Observer Design Pattern In Java

Over the course of this article, we will examine yet another heavily used design patterns, the Observer Design Pattern In Java.

The observer design pattern belongs to behavioural family of patterns, that defines a common communication pattern between objects. Observer design pattern defines one-to-many dependency between objects in which one object changes state, all its dependents are notified. Observer design pattern sometimes called as publisher-subscriber design pattern in networked models. Dependent objects are called as observers and the object they are registering to, is called Subject. When subject changes its state, all the observers gets notified.

In this pattern,

  1. Observers register themselves with the subject.
  2. Subject maintains the list of its  dependents (Observers), and it broadcast notification  to all its dependents when it’s state changes.
  3. Observers de-register explicitly when they no more want to be notified.

In order to understand this pattern, let us have a look into some of the real-time examples of observer design pattern

  1. This design pattern is widely used on most of the user interface frameworks
  2. Most commonly used in most of the MVC (Model-View-Controller) models
  3. Consider the different charts in an excel document. A chart is drawn based on the data shown on grid. If there is any change to data in excel grid, the chart is automatically redrawn.

Example

In this example, let us take the case of a news publisher. In typical flow, the new readers subscribe for news. Once a new news is published by publisher, all the observers gets notified. Here the publisher is act as subject and subscribers are observers. A single publisher can have one or many subscribers.

Observer Design Pattern Class Diagram
The above class diagram represents, two observers  Subscriber1 and Subscriber2 register with publisher. Once there is a change in Publisher both the subscribers gets notified.

Observer.java

public interface Observer {
	 public void update(String editon);
}

Subscriber1.java

public class Subscriber1 implements Observer {

	@Override
	public void update(String  edition) {
		System.out.println("New Edition from Subscriber1");
	}
}

Subscriber2.java

public class Subscriber2 implements Observer {

	@Override
	public void update(String  edition) {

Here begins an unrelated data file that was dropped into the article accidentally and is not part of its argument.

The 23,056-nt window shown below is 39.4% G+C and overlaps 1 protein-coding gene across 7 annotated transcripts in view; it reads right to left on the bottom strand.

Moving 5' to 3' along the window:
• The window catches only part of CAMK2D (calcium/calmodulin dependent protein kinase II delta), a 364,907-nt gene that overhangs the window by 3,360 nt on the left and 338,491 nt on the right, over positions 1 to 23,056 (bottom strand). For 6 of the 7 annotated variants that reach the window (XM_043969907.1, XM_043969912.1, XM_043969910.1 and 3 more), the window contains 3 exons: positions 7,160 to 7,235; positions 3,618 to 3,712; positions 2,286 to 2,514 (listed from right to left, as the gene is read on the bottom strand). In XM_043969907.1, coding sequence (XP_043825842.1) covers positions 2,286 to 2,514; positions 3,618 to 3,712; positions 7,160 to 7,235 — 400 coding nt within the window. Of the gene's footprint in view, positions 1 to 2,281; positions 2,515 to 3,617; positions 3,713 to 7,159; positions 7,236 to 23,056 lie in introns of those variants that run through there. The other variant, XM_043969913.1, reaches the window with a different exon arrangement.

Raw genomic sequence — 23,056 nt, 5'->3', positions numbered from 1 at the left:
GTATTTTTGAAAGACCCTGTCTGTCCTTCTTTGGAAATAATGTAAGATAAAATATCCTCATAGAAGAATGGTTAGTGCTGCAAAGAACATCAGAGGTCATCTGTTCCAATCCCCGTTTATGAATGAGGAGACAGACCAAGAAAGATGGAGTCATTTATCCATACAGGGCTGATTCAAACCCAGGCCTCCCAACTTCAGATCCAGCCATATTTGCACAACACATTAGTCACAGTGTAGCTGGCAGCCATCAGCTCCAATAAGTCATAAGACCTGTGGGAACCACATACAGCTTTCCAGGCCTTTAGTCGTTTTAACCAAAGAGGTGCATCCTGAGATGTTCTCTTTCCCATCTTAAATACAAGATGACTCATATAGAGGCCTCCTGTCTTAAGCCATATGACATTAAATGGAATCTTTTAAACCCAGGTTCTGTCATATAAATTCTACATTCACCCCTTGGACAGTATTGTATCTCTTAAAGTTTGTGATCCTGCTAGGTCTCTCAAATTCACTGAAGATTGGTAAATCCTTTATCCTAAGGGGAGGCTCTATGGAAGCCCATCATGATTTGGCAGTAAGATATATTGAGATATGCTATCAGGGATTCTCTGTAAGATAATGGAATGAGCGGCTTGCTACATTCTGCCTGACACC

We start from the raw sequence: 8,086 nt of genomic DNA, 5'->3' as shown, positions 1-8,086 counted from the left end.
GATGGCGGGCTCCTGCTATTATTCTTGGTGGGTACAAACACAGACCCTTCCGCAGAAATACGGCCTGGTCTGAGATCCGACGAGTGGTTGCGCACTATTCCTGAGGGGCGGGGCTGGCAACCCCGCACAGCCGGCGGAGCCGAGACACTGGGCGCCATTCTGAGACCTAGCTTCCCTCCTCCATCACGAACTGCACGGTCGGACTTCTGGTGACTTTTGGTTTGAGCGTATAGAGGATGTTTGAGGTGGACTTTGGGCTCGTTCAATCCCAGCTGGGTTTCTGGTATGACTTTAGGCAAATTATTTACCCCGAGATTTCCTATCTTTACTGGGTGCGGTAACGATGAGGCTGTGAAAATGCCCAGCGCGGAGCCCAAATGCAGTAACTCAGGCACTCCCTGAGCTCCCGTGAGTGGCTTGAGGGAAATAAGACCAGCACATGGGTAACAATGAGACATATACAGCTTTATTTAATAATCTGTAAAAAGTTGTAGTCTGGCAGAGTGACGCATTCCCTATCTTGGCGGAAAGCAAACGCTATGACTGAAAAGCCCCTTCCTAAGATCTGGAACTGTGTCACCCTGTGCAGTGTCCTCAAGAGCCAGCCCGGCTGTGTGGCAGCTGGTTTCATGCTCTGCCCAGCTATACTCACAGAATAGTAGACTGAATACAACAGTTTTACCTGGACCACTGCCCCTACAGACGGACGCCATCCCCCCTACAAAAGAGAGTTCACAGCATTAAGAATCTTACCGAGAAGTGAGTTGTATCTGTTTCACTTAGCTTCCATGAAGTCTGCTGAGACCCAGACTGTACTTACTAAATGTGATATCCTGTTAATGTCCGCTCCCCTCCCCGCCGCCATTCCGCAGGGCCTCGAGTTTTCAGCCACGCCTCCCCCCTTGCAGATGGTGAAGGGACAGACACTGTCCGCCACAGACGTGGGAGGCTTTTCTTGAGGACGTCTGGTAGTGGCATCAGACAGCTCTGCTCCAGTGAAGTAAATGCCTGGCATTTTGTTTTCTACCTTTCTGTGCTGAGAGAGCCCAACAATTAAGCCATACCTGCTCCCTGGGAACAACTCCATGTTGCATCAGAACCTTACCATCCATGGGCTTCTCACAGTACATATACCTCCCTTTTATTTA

System.out.println("New Edition from Subscriber2");
	}
}

Subject.java

public interface Subject {
	public void registerObserver(Observer observer);

	public void removeObserver(Observer observer);

	public void notifyObservers();
}

Publisher.java

import java.util.ArrayList;
import java.util.List;

public class Publisher implements Subject {

	private List<Observer> _observers = new ArrayList<Observer>();

	@Override
	public void registerObserver(Observer observer) {
		System.out.println("Registered observer");		
		_observers.add(observer);
	}

	@Override
	public void removeObserver(Observer observer) {
		System.out.println("Deregister observer");
		_observers.remove(observer);
	}

	@Override
	public void notifyObservers() {
		
		for (Observer observer : _observers) {
			observer.update("Weekly Edition");
		}
	}
}

Test.java

public class Test {

	public static void main(String[] args) {
		
		/* News Publisher */
		Subject publisher = new Publisher();
		
		/* registering observers */
		Observer subscriber1 = new Subscriber1();
		publisher.registerObserver(subscriber1);
		
		Observer subscriber2 = new Subscriber2();
		publisher.registerObserver(subscriber2);
		
		/* Notify observers */
		publisher.notifyObservers();
		
		/* Delete observers */
		publisher.removeObserver(subscriber2);
		
		/* Notify observers */
		publisher.notifyObservers();
	}
}

Output

Registered observer
Registered observer
New Edition from Subscriber1
New Edition from Subscriber2
Deregister observer
New Edition from Subscriber1

Advantages

  1. Provides loose coupling between objects called observer and observable. The subject only know the list of observers it don’t care about their implementation. All the observers are notified by subject in a single message broadcast.
  2. You can add and remove observers at anytime. No modification is need to be done to the subject to add new observers.

Drawbacks

  1. Sometimes if there is a problem, it becomes complex to debug between the chain of observers.
  2. The subject holds reference of all the observers, if we not unregister the object it can cause memory leak. This common problem is called as lapsed listener problem.

Rules of thumb

  1. Explicitly unregister the observers, when no longer it is required to listen to Subject.
  2. It is recommended for subject to hold, weakreference of objects to avoid memory leak.

Nilanchala

A blogger, a bit of tech freak and a software developer. He is a thought leader in the fusion of design and mobile technologies. He is the author of Xamarin Mobile Application Development for Android Book (goo.gl/qUZ0XV3), DZone MVB and founder of stacktips.com.

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